They may also use a slow approach and slow positioning feed rates because they are not confident about how the machine will move or how close the tool really is to potentially colliding with something. 

“They waste all kinds of time and motion doing that and go through extensive prove-out processes on the shop floor, whereas a good simulator shows you exactly what’s going on inside the machine and how it’s behaving,” says Granata. “This lets programmers stay closer to the part during positioning moves, which increases overall efficiency, while at the same time assuring the programmer that there won’t be any problems once the job hits the floor. The goal should always be first part, good part.”

 Do you need a technical question answered? Ask the MSC Metalworking Tech Team in the forum.

5-Axis Machining Tip #3: Calibrate Your CNC Machine for Proper Alignment 

Another way to stay out of trouble is by keeping the machine’s spindle and axes properly aligned. Most 5-axis machining centers come equipped with tool center point (TCP) or similar control options to avoid the surface mismatches and geometric inaccuracies that might otherwise occur as the machine axes rotate from plane to plane. But if the machine itself is out of tune, all the TCP in the world won’t be effective. 

Routine machine calibration is important on any CNC machine tool, notes Tom Ellis, marketing manager of Renishaw’s laser and calibration product division, but especially so on 5-axis machining centers. 

“Given the relatively high center of rotation, eliminating all misalignment is fundamental to your ability to make a part correctly,” he says. “That’s why we developed the AxiSet.”

The AxiSet Check-Up system looks like nothing more than a metal lollipop attached to a magnetic base. Looks can be deceiving. By placing the calibration sphere on the table of a 5-axis machining center or the chuck on a multitasking lathe and then probing it in various axial and radial positions, mechanical form errors can quickly be displayed and corrected.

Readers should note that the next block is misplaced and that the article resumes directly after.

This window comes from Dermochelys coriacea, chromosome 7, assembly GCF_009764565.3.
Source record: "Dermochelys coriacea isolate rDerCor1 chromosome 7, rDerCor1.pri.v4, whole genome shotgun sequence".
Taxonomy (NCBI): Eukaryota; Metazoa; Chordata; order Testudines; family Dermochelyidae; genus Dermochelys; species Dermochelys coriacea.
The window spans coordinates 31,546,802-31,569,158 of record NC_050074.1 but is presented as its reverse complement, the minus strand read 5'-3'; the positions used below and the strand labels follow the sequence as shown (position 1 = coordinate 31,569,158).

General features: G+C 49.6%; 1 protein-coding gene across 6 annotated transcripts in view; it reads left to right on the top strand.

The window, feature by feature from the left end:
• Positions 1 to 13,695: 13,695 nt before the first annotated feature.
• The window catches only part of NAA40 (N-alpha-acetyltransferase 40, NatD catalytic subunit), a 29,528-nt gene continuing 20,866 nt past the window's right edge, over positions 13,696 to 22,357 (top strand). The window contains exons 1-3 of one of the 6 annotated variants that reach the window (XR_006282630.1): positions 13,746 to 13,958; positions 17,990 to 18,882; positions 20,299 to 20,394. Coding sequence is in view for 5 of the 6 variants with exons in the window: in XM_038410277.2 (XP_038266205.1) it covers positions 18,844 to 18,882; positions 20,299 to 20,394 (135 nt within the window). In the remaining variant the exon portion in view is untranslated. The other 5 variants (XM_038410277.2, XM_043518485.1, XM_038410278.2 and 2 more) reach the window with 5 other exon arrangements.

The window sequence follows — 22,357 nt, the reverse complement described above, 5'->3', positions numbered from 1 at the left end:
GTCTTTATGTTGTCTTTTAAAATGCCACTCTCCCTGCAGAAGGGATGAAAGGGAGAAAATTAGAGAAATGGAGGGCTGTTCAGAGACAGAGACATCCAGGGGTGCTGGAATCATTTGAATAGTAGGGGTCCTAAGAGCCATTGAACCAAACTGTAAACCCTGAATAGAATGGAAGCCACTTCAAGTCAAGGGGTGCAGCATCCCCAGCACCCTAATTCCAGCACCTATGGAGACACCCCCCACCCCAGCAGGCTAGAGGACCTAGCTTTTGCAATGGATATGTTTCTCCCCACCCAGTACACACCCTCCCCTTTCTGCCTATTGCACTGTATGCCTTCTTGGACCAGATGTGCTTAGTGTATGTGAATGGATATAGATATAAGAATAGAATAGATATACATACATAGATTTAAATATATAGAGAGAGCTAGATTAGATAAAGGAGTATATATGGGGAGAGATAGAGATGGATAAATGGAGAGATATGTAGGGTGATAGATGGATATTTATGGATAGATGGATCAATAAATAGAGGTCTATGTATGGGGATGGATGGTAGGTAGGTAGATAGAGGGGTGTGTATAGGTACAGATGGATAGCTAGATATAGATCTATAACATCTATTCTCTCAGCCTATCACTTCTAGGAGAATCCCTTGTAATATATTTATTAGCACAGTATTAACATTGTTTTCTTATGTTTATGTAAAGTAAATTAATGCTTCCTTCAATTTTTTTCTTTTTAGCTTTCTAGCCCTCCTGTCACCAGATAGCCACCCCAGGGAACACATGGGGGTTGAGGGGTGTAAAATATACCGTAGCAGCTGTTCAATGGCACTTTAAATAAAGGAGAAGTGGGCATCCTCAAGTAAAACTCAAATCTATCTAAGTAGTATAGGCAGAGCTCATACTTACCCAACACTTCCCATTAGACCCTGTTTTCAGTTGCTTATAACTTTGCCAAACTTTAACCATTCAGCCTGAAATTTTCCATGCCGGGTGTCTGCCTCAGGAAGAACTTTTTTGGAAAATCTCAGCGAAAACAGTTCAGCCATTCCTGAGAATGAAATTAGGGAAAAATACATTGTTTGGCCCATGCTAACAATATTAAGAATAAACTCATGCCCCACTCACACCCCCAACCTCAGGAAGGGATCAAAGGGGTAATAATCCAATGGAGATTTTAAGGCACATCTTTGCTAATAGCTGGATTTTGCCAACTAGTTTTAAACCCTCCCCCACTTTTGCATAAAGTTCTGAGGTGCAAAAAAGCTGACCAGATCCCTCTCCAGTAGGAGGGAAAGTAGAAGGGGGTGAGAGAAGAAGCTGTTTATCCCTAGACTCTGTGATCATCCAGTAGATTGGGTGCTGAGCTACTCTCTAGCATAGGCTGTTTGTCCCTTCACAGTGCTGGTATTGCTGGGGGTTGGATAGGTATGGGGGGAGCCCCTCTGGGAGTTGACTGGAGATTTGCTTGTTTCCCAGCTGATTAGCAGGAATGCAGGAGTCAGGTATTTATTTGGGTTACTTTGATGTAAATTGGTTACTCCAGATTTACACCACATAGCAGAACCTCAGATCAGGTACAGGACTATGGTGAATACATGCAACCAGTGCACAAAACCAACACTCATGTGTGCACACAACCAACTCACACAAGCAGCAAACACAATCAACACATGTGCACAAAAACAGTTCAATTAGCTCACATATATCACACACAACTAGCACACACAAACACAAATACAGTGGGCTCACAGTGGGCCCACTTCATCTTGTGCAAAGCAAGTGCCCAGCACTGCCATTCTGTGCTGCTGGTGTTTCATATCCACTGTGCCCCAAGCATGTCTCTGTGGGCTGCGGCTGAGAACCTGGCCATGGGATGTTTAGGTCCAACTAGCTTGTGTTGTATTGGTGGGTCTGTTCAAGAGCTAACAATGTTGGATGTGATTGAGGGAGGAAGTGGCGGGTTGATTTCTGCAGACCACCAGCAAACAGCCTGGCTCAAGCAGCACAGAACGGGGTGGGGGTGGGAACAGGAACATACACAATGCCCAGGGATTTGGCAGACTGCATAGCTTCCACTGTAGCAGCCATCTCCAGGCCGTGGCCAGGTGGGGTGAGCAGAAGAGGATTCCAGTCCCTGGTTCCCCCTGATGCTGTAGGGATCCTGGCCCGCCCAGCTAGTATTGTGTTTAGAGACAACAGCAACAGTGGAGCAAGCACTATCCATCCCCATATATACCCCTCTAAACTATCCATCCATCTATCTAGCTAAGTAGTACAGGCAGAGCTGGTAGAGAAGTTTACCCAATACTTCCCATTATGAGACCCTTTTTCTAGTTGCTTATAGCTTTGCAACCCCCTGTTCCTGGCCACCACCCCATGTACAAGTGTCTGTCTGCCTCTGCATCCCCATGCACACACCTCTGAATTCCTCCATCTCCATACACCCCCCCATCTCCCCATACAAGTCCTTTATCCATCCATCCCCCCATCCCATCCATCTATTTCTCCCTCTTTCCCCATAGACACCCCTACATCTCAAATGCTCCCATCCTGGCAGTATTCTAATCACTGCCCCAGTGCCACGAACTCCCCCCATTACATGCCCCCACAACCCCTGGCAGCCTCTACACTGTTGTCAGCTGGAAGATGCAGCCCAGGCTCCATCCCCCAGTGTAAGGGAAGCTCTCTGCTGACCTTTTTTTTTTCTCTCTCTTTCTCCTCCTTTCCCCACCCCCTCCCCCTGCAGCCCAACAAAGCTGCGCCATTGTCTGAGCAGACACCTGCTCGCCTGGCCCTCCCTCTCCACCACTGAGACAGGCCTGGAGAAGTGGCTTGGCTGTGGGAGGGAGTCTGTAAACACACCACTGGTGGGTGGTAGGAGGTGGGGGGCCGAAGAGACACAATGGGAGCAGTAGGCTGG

The system software is also able to determine the exact center of rotation and convey this information to the machine tool control. The result is perfect alignment of all machine axis and pivot points. 

“The AxiSet, together with the XM-60 multi-axis calibrator and QC20-W ballbar, is what we use on our own machine tools,” says Ellis. “A lot of people don’t realize it, but Renishaw is a major manufacturer, producing a million or so parts each month for our various products. Routine calibration provides data about how a machine is performing, and gives people advance warning of potential issues, whether there’s been a crash or not, or whether anyone’s reported one or not.”

5-Axis Machining Tip #4: The Value of Automated Workholding

Brad Evans of Schunk has another piece of advice: Ditch the vise handle. 

“In an automation situation, or even for greater ergonomics, shops have a choice between hydraulic and pneumatic workholding,” he says. “Hydraulics have the edge in terms of gripping force, but not by a whole lot, and if there’s ever a leak in the system, you’re looking at possible contamination of the cutting fluids and floor dry all around the machine.”

It’s for these reasons that pneumatic clamping has grown in popularity and capabilities over recent years. It’s simple to install and maintain, and if there’s a leak, it vents to the atmosphere. 

No big deal. Evans says it’s quite easy to plumb one of the VERO-S quick-change chucks or pyramid fixtures for compressed air and tie it into a PLC inside the machine’s electrical cabinet if automatic clamp and unclamp is desired. 

Otherwise, a manifold and hand-actuated valve or valves are both quick and affordable. Either way, automated workholding is one more of the boxes that should be checked on a 5-axis machining center.

Do you use pneumatic or hydraulic clamping in your 5-axis system today? Talk to your peers in the metalworking forum. [registration required]